4. Egypt Reopens 3,000-year-old Avenue of Sphinxes

Khaled Desouki / AFP — Getty Images

Egypt has reopened the 3,000-year-old Avenue of Sphinxes to the public in an extravagant ceremony. The Sphinxes are located in the southern city of Luxor, and it took decades to excavate from the sand. The pathway, once named “The Path of God,” connects the Temples of Karnak in the north with Luxor in the south. It is nearly 2 miles long and has over 1,000 statues of sphinxes and rams on each side, but only 309 statues have been excavated in good condition. Archeligeosts are currently unsure of who built the road. Some suggest that it could date back to Queen Hatshepsut, about 3,500 years ago, and others believe it was built under King Amenhotep III, a couple of hundred years later. The road was discovered by Egyptian archaeologist Zakaria Ghineim in 1949 when she noticed eight sphinx statues in front of the Luxor Temple. Egypt celebrated the reopening with a lavish celebration that included fireworks, dancing, and music. The country has been trying to restore its tourism sector, which has been hit by political instability and the pandemic.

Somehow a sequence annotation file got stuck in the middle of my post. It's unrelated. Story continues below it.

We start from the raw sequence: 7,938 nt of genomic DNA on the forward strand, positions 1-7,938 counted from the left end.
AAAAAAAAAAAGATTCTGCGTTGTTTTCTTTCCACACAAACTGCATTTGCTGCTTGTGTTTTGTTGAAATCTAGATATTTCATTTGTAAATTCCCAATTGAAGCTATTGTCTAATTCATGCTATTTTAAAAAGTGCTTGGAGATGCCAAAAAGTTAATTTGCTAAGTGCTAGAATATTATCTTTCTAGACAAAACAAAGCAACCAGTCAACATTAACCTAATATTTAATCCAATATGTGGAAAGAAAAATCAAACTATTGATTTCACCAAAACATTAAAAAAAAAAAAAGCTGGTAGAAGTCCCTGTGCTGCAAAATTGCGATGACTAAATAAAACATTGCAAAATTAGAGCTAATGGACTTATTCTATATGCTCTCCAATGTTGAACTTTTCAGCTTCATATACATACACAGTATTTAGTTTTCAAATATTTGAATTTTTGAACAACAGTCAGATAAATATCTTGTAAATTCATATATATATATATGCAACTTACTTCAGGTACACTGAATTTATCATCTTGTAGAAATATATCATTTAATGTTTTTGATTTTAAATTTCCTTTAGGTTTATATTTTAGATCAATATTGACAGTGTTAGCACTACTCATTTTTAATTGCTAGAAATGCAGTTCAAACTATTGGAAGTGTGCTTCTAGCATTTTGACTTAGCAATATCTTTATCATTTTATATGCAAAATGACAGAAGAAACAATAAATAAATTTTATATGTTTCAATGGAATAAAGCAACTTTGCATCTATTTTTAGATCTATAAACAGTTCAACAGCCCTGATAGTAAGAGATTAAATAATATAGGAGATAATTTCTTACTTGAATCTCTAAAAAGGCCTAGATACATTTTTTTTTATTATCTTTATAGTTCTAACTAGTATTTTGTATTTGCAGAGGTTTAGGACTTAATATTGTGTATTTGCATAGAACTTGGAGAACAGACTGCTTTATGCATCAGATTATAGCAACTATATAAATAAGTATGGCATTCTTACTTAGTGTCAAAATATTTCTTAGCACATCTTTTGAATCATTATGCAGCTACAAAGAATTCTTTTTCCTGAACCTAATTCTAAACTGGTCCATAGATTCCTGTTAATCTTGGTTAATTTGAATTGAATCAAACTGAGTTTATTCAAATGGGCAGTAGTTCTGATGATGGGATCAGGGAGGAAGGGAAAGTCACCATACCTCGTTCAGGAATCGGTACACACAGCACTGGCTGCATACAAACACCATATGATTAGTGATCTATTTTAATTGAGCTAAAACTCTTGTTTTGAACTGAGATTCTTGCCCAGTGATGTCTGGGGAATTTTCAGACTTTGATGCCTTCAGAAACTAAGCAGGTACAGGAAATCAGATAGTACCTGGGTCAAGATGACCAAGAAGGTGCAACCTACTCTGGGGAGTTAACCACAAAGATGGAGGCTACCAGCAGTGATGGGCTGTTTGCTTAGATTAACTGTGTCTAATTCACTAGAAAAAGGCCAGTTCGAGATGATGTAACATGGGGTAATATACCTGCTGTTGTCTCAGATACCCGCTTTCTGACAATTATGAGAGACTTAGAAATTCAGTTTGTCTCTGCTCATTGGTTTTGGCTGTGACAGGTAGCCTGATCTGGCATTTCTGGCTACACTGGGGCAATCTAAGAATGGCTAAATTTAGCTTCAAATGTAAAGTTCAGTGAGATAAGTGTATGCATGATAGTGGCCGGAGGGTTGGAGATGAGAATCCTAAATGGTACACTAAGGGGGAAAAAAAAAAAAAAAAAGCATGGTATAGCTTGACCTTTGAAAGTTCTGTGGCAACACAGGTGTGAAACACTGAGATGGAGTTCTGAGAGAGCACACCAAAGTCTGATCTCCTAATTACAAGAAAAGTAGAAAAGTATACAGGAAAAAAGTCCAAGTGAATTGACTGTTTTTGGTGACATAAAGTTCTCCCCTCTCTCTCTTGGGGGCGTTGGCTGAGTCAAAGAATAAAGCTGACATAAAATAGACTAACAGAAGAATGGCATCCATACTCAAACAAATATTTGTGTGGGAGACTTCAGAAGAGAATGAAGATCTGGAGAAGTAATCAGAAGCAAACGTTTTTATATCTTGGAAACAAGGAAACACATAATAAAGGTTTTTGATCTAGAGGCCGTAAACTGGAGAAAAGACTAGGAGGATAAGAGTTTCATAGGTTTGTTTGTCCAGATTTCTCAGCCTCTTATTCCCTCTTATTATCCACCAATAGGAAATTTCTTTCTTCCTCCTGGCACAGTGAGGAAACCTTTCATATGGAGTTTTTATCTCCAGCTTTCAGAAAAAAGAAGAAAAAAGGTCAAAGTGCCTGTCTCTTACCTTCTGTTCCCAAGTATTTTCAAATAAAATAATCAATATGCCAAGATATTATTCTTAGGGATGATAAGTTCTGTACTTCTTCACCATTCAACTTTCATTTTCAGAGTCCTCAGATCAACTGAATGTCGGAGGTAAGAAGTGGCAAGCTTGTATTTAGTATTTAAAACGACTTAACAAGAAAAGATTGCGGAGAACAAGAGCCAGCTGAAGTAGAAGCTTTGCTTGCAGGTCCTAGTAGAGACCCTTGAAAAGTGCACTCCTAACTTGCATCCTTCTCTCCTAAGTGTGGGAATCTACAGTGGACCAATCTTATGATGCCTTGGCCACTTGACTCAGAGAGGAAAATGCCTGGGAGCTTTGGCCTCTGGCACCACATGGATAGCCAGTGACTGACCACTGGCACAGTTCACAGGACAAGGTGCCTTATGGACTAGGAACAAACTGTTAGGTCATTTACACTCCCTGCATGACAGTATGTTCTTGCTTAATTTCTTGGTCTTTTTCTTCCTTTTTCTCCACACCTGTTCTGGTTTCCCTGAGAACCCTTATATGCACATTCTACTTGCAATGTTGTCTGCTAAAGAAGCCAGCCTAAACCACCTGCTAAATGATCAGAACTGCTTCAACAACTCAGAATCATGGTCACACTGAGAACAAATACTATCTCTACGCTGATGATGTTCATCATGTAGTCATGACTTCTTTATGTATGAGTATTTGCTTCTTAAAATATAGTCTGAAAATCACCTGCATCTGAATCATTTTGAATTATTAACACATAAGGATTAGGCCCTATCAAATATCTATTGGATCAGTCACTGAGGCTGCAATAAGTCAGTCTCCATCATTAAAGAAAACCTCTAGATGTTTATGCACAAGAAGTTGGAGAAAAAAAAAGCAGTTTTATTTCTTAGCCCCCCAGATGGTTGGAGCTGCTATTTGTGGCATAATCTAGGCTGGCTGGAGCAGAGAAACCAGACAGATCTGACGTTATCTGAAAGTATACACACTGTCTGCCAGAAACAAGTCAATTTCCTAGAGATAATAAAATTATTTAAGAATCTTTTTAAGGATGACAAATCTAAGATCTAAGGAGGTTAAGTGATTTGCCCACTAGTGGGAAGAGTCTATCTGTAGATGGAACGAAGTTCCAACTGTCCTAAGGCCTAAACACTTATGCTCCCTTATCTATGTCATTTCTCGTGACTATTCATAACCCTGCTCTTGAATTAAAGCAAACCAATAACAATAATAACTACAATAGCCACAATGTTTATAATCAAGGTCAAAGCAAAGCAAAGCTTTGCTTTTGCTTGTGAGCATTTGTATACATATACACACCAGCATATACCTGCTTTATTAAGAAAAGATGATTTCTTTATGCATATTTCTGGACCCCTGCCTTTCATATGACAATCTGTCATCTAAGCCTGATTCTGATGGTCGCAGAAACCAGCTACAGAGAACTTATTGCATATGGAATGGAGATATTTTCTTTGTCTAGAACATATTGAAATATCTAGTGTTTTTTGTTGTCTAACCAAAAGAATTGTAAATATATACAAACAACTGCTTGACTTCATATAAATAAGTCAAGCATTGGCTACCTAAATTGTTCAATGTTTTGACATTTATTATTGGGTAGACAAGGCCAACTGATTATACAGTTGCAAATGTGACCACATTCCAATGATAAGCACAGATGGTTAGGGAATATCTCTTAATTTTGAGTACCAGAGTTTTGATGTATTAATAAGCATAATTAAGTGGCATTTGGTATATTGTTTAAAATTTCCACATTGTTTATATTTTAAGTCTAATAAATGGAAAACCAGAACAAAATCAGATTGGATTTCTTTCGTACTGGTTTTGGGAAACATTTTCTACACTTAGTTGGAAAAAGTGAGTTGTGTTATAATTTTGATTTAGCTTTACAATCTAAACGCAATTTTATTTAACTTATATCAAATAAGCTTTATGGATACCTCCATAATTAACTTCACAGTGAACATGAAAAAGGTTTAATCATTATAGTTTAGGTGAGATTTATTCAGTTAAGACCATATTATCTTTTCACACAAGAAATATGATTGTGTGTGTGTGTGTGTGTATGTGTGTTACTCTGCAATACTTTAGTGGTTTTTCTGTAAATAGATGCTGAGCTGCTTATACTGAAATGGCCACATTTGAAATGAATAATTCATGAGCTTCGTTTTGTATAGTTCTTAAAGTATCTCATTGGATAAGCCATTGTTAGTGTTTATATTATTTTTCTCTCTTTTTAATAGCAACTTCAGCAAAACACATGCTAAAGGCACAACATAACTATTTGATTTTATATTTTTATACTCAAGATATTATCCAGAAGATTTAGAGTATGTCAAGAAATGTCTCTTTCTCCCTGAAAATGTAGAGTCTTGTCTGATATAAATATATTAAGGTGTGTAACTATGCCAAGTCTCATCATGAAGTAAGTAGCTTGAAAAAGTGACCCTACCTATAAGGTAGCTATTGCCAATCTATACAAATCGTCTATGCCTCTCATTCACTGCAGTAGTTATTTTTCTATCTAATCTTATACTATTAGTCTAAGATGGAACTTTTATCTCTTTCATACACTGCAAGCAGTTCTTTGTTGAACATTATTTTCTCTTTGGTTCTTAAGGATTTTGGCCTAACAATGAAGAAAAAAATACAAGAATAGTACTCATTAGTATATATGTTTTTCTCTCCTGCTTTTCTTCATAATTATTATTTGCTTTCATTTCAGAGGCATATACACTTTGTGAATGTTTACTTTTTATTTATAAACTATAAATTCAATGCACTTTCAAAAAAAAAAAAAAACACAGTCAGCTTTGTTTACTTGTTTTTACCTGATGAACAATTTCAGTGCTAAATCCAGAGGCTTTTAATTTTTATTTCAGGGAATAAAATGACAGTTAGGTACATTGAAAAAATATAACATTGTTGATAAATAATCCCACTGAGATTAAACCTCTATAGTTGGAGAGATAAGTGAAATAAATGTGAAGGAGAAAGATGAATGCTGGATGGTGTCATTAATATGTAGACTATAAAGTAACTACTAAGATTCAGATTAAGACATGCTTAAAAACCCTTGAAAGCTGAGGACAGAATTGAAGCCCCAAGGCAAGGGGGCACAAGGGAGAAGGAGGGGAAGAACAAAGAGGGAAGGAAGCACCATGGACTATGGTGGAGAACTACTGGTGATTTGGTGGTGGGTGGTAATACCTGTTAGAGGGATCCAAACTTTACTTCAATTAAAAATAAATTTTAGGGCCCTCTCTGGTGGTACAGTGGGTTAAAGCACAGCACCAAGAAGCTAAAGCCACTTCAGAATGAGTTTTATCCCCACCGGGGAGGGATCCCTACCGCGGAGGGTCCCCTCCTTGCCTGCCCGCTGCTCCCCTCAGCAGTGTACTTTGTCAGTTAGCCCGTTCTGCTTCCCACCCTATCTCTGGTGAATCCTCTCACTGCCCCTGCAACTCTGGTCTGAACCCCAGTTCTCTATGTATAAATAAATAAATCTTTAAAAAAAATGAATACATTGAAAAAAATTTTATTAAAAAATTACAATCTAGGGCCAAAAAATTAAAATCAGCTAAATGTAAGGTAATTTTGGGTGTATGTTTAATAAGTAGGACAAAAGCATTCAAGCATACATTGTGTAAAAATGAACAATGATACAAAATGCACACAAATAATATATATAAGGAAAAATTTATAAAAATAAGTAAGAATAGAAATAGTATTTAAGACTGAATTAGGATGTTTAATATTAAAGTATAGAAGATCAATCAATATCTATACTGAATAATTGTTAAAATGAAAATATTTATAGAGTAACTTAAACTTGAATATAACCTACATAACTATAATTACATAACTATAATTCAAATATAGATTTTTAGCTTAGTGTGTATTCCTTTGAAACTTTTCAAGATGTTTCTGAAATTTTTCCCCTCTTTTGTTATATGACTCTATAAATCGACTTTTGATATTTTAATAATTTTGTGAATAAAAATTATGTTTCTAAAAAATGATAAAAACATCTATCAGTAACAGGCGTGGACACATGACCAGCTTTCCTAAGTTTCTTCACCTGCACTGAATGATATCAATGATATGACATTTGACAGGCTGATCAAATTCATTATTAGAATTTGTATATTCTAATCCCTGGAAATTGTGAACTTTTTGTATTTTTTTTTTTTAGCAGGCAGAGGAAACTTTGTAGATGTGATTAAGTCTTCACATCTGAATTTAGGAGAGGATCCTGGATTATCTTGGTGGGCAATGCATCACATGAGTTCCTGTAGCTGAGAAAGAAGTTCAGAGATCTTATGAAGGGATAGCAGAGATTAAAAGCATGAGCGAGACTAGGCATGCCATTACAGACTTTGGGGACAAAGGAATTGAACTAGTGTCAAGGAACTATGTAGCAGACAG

5. New Coronavirus Variant Discovered in South Africa

Photo by Fusion Medical Animation on Unsplash

A new variant of Coronavirus was discovered earlier this week in South Africa after cases spiked in the country. The new variant, named Omicron, was labeled as a variant of concern, the only one to get that designation since Delta appeared in India in late 2020. Scientists have identified approximately 30 mutations in the coronavirus’ spike protein, indicating that the infection can likely spread easier and faster. However, there is no indication that the variant will cause more severe illness. According to South Africa’s National Institute for Communicable Diseases, no abnormal symptoms have been reported with this variant. Most other viruses, like the H1N1 influenza virus responsible for the 1918 Spanish flu and the 2009 swine flu, evolve to become more contagious and less dangerous over time. Scientists have also raised concerns regarding vaccine effectiveness against Omicron. Several companies are already researching the new variant to see if it eludes immunity from their vaccines. They are also ready to alter their vaccines as required to offer greater protection against this variant.

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Curious High Schooler, who loves to share new and exciting stories. Email: lakshya5jain@gmail.com

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Lakshya Jain

Lakshya Jain

Curious High Schooler, who loves to share new and exciting stories. Email: lakshya5jain@gmail.com